RENO, Nev. – In a decisive win for Bi-State sage-grouse, the Nevada District Court today denied off-roaders’ attempts to gut protections for the imperiled bird in the Humboldt-Toiyabe National Forest.
Conservation groups had intervened to defend U.S. Forest Service measures that protected the bird’s breeding and nesting habitat from motorized rallies and contests by requiring buffers and seasonal limits to racing in the area.
“The Forest Service restrictions preventing a 250-mile dirt-bike rally through the middle of sensitive Bi-State sage-grouse habitat in the middle of the breeding season were based in sound science and responsible land stewardship,” said Erik Molvar, executive director with Western Watersheds Project. “That kind of motorized mayhem isn’t multiple use, it’s wildlife abuse. Public lands are some of the last remaining habitat for the Bi-State sage-grouse, and the public interest is best served by prioritizing these habitats for sage-grouse conservation, not motorbike rallies.”
The lawsuit, brought by the Sierra Trail Dogs Motorcycle and Recreation Club (STD), sought to strike down a forest plan amendment that blocked motorcycle and off-road vehicle races and contests in sage-grouse breeding and nesting habitats during the spring and early summer, when those areas are most important for sage-grouse nest success and chick survival. Today’s ruling means the club must abide by the Forest Service requirements.
“It’s troubling that an off-road group tried to put its own convenience and hobby ahead of the survival of native wildlife,” said Scott Lake, Nevada legal advocate at the Center for Biological Diversity. “Thankfully the court wisely struck down this attack on common-sense sage-grouse protections. The Forest Service is doing the right thing to protect these beautiful birds, which are teetering on the brink of extinction.”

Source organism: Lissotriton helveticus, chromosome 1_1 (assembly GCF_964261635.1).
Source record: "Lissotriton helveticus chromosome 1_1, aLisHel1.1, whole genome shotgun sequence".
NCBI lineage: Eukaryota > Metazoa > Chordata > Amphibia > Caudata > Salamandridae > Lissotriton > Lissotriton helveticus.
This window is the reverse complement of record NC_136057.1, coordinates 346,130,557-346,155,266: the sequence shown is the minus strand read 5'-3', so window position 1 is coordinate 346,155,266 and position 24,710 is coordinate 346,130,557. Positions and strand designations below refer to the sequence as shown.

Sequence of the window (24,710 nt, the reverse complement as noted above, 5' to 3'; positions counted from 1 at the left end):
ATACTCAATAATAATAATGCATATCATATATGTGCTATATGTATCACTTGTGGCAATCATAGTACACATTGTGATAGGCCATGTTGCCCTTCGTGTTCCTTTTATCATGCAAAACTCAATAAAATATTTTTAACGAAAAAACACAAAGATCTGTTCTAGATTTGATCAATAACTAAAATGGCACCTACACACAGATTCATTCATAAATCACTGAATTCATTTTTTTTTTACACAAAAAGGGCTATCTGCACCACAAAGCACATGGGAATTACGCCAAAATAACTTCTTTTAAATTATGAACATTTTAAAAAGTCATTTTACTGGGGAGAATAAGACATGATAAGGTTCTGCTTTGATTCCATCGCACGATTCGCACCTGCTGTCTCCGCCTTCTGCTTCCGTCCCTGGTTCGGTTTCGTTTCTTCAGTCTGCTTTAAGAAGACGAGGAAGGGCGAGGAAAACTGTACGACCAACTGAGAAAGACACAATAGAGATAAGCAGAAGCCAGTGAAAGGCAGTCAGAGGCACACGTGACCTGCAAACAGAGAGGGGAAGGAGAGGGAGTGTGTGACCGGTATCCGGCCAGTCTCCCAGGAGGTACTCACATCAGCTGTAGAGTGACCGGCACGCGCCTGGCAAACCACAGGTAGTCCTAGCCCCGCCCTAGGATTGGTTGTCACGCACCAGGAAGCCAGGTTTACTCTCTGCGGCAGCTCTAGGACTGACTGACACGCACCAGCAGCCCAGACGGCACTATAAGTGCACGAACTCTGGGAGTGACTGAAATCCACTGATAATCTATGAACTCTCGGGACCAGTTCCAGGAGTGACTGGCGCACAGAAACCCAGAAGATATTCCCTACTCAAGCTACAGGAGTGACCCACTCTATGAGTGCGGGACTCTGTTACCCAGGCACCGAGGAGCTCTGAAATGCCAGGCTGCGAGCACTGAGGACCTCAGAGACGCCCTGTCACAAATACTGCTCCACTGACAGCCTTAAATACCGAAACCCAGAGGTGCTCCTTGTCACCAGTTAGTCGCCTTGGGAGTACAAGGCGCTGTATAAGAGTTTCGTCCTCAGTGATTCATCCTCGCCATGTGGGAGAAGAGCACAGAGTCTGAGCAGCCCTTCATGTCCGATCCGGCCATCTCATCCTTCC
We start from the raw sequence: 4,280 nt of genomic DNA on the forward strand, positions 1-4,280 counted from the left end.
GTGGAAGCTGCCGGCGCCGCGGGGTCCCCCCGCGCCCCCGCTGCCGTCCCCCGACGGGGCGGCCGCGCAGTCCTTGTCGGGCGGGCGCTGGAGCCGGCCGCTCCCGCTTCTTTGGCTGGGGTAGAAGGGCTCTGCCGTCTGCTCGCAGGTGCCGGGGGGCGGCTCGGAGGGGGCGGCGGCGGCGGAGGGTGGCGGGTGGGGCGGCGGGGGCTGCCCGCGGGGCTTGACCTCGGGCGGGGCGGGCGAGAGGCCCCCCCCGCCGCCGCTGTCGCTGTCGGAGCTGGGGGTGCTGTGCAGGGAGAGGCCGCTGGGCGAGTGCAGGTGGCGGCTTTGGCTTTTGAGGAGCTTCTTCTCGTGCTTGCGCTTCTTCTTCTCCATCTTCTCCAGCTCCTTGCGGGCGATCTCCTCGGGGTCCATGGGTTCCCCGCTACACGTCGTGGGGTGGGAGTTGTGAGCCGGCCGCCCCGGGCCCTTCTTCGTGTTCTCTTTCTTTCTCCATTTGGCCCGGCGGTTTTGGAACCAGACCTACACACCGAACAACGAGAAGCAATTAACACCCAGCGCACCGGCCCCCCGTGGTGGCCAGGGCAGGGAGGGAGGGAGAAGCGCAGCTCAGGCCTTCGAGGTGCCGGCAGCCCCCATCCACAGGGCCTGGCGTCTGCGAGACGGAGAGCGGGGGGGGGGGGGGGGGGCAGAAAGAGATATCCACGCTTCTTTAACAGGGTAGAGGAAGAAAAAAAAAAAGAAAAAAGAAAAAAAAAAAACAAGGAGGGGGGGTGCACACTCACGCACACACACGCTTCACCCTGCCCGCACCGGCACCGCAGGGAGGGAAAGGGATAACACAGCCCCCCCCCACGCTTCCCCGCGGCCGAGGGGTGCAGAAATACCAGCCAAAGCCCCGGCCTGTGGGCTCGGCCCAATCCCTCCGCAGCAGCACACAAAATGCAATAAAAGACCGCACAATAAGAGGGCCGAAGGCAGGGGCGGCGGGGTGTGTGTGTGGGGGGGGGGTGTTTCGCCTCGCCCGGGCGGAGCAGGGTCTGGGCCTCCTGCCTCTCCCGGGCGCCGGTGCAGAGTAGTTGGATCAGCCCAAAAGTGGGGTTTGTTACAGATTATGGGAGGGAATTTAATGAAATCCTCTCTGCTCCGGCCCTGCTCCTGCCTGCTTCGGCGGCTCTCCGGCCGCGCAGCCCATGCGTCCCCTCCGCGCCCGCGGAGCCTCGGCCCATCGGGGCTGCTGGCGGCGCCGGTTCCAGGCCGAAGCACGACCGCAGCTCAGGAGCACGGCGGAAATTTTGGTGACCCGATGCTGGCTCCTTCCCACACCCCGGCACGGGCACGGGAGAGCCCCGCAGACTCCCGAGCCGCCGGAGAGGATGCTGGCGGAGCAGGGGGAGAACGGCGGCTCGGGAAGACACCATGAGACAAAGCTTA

The Bi-State sage-grouse population is isolated from all other sage-grouse populations in a unique area in the Mono Basin along the California-Nevada border. There are an estimated 3,305 total birds, far below the 5,000-bird minimum viable population threshold established by sage-grouse experts. Conservation groups are also in court to challenge the denial of Endangered Species Act protections for the Bi-State sage-grouse, citing plummeting populations and ongoing threats from livestock grazing, mining, habitat development, and other human activities.
“This is a rare and imperiled population of sage-grouse that deserves the strongest possible protections,” said Judi Brawer, Wild Places Program Director with WildEarth Guardians. “The Forest Service did the right thing by protecting them from motorized use and abuse, and we were happy to step in to support the agency’s decision and defend it from STD’s misguided and selfish challenge.”
The conservation groups who intervened in court to defend the Forest Service’s limits on motorized use in sage-grouse habitats were represented by attorneys from the Stanford Law Clinic and Western Watersheds Project.